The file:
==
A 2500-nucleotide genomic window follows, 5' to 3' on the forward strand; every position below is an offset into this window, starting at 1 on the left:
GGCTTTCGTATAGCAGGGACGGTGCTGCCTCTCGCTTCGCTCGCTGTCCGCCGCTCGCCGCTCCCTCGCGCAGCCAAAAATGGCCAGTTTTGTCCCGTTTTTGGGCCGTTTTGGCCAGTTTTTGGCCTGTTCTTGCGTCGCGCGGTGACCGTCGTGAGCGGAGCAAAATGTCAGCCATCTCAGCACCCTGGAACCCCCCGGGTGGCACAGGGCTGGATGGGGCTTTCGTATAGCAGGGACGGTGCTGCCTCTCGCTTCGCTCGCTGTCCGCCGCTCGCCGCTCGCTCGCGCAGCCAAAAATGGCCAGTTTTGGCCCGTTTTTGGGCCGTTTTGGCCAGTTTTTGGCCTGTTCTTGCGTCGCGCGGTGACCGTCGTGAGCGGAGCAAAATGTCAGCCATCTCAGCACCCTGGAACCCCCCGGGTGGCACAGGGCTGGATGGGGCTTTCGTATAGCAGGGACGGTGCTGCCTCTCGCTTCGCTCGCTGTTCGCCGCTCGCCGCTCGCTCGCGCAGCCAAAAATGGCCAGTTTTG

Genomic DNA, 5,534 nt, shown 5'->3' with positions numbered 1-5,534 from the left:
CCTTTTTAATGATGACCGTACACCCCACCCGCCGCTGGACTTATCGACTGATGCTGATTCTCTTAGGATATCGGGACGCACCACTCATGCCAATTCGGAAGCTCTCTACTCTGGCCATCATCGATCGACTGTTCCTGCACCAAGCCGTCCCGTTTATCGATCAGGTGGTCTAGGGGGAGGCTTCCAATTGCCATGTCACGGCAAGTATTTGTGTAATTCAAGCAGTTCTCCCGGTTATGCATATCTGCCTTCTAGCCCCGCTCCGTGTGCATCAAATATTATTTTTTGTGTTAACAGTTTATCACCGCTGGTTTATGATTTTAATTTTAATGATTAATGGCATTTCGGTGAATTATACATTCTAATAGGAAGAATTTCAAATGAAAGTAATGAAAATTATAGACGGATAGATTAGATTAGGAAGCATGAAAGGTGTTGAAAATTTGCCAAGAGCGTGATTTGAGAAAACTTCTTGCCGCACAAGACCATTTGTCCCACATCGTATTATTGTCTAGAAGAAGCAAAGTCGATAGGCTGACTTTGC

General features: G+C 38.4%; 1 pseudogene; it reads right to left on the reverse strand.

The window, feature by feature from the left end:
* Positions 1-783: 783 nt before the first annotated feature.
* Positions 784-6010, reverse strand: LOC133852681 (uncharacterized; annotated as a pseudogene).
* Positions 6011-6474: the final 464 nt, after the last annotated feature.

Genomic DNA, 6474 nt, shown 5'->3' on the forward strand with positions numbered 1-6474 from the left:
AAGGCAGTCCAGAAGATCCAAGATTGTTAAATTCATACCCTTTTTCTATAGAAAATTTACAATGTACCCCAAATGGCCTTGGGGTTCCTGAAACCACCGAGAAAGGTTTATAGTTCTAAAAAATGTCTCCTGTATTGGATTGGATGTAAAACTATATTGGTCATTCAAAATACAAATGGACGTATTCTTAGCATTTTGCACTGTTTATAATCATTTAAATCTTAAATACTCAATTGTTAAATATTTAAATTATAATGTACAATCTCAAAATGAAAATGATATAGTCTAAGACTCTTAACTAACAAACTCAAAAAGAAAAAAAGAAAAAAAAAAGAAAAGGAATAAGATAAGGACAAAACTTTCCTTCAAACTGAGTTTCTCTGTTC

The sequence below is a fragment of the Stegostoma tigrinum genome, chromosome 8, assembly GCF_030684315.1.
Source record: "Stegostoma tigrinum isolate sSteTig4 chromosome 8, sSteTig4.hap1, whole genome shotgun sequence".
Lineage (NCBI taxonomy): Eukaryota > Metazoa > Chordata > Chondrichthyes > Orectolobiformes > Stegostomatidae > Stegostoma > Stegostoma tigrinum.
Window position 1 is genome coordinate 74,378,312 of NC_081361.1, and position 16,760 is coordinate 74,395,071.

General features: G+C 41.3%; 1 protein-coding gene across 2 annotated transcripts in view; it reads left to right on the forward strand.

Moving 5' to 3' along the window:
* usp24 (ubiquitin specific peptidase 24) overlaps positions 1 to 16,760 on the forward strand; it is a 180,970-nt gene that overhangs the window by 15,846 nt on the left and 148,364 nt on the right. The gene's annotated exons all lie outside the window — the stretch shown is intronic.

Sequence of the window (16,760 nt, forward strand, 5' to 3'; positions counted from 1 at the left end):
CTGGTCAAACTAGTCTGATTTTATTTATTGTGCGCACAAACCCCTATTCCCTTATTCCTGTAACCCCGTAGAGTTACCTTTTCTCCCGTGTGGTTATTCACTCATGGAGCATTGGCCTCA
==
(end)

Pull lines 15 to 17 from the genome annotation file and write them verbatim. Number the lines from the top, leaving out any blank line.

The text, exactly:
Window position 1 is genome coordinate 74,378,312 of NC_081361.1, and position 16,760 is coordinate 74,395,071.

General features: G+C 41.3%; 1 protein-coding gene across 2 annotated transcripts in view; it reads left to right on the forward strand.

Moving 5' to 3' along the window: